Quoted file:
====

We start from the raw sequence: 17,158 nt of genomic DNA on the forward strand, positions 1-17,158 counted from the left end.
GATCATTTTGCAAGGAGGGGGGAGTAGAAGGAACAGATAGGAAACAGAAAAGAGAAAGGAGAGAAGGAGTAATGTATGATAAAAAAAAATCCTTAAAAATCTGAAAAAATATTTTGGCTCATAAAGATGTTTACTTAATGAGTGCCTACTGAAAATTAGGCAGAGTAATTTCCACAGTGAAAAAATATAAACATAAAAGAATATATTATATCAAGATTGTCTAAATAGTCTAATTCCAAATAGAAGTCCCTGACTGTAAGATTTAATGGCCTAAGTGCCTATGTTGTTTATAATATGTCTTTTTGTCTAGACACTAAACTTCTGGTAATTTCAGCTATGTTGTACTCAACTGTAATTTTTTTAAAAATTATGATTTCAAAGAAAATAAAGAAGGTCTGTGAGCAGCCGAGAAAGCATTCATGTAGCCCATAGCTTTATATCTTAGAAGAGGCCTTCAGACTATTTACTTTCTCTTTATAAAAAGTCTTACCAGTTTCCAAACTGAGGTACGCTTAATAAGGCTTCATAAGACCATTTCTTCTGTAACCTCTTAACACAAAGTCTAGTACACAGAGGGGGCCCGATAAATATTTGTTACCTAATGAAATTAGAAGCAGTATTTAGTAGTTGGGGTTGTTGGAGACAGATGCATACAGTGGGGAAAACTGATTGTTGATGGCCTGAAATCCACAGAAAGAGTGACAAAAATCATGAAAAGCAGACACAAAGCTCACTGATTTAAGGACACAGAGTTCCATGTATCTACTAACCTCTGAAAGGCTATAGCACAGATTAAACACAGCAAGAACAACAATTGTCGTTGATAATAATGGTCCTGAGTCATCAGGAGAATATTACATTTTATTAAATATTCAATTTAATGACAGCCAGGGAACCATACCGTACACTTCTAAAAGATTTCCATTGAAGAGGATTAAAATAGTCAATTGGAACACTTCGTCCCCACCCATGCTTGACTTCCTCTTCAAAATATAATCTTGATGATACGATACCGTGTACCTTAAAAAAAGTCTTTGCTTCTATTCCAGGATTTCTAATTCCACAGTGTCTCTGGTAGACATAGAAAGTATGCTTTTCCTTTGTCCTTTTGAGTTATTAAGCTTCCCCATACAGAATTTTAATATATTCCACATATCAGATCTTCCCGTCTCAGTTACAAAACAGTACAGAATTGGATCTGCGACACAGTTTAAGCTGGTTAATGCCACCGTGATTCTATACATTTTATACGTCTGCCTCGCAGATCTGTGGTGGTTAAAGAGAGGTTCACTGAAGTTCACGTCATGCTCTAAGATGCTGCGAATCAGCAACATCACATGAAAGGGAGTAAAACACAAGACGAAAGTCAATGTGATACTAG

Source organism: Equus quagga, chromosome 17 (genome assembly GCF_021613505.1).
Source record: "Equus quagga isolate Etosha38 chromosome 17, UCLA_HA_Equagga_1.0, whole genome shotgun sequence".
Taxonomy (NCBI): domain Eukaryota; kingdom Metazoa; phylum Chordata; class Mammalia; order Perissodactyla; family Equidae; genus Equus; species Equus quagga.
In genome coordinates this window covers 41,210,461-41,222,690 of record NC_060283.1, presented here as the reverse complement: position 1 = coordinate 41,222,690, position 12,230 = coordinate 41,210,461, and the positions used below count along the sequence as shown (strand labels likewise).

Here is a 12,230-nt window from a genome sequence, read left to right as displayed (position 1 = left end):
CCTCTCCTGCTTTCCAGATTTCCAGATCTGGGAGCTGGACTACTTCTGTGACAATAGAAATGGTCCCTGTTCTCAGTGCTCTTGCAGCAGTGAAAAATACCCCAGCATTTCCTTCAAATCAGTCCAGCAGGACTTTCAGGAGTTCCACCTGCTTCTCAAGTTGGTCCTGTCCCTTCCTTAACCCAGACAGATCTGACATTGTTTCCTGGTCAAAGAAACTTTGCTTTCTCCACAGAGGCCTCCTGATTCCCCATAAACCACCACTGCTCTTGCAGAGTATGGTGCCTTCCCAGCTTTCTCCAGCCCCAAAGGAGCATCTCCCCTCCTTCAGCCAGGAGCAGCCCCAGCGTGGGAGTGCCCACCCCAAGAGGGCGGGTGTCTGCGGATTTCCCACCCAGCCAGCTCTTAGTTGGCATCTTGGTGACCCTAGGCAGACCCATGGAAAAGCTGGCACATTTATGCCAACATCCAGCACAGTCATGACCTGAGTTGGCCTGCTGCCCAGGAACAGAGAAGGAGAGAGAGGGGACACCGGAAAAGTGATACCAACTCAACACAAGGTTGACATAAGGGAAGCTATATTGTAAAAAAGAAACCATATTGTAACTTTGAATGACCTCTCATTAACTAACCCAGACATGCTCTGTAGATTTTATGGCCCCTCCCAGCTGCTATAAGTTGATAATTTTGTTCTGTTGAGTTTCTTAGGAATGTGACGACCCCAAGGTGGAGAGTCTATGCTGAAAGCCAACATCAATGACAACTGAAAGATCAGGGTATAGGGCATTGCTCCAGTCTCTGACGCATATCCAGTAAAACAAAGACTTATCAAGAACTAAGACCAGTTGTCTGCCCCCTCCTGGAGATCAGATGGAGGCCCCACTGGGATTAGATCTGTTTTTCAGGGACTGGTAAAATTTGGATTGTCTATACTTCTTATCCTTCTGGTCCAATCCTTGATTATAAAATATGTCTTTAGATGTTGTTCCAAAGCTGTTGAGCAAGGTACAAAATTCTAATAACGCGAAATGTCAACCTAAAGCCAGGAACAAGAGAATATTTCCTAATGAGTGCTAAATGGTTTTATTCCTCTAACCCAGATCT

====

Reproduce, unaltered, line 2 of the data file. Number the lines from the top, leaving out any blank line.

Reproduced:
GATCATTTTGCAAGGAGGGGGGAGTAGAAGGAACAGATAGGAAACAGAAAAGAGAAAGGAGAGAAGGAGTAATGTATGATAAAAAAAAATCCTTAAAAATCTGAAAAAATATTTTGGCTCATAAAGATGTTTACTTAATGAGTGCCTACTGAAAATTAGGCAGAGTAATTTCCACAGTGAAAAAATATAAACATAAAAGAATATATTATATCAAGATTGTCTAAATAGTCTAATTCCAAATAGAAGTCCCTGACTGTAAGATTTAATGGCCTAAGTGCCTATGTTGTTTATAATATGTCTTTTTGTCTAGACACTAAACTTCTGGTAATTTCAGCTATGTTGTACTCAACTGTAATTTTTTTAAAAATTATGATTTCAAAGAAAATAAAGAAGGTCTGTGAGCAGCCGAGAAAGCATTCATGTAGCCCATAGCTTTATATCTTAGAAGAGGCCTTCAGACTATTTACTTTCTCTTTATAAAAAGTCTTACCAGTTTCCAAACTGAGGTACGCTTAATAAGGCTTCATAAGACCATTTCTTCTGTAACCTCTTAACACAAAGTCTAGTACACAGAGGGGGCCCGATAAATATTTGTTACCTAATGAAATTAGAAGCAGTATTTAGTAGTTGGGGTTGTTGGAGACAGATGCATACAGTGGGGAAAACTGATTGTTGATGGCCTGAAATCCACAGAAAGAGTGACAAAAATCATGAAAAGCAGACACAAAGCTCACTGATTTAAGGACACAGAGTTCCATGTATCTACTAACCTCTGAAAGGCTATAGCACAGATTAAACACAGCAAGAACAACAATTGTCGTTGATAATAATGGTCCTGAGTCATCAGGAGAATATTACATTTTATTAAATATTCAATTTAATGACAGCCAGGGAACCATACCGTACACTTCTAAAAGATTTCCATTGAAGAGGATTAAAATAGTCAATTGGAACACTTCGTCCCCACCCATGCTTGACTTCCTCTTCAAAATATAATCTTGATGATACGATACCGTGTACCTTAAAAAAAGTCTTTGCTTCTATTCCAGGATTTCTAATTCCACAGTGTCTCTGGTAGACATAGAAAGTATGCTTTTCCTTTGTCCTTTTGAGTTATTAAGCTTCCCCATACAGAATTTTAATATATTCCACATATCAGATCTTCCCGTCTCAGTTACAAAACAGTACAGAATTGGATCTGCGACACAGTTTAAGCTGGTTAATGCCACCGTGATTCTATACATTTTATACGTCTGCCTCGCAGATCTGTGGTGGTTAAAGAGAGGTTCACTGAAGTTCACGTCATGCTCTAAGATGCTGCGAATCAGCAACATCACATGAAAGGGAGTAAAACACAAGACGAAAGTCAATGTGATACTAG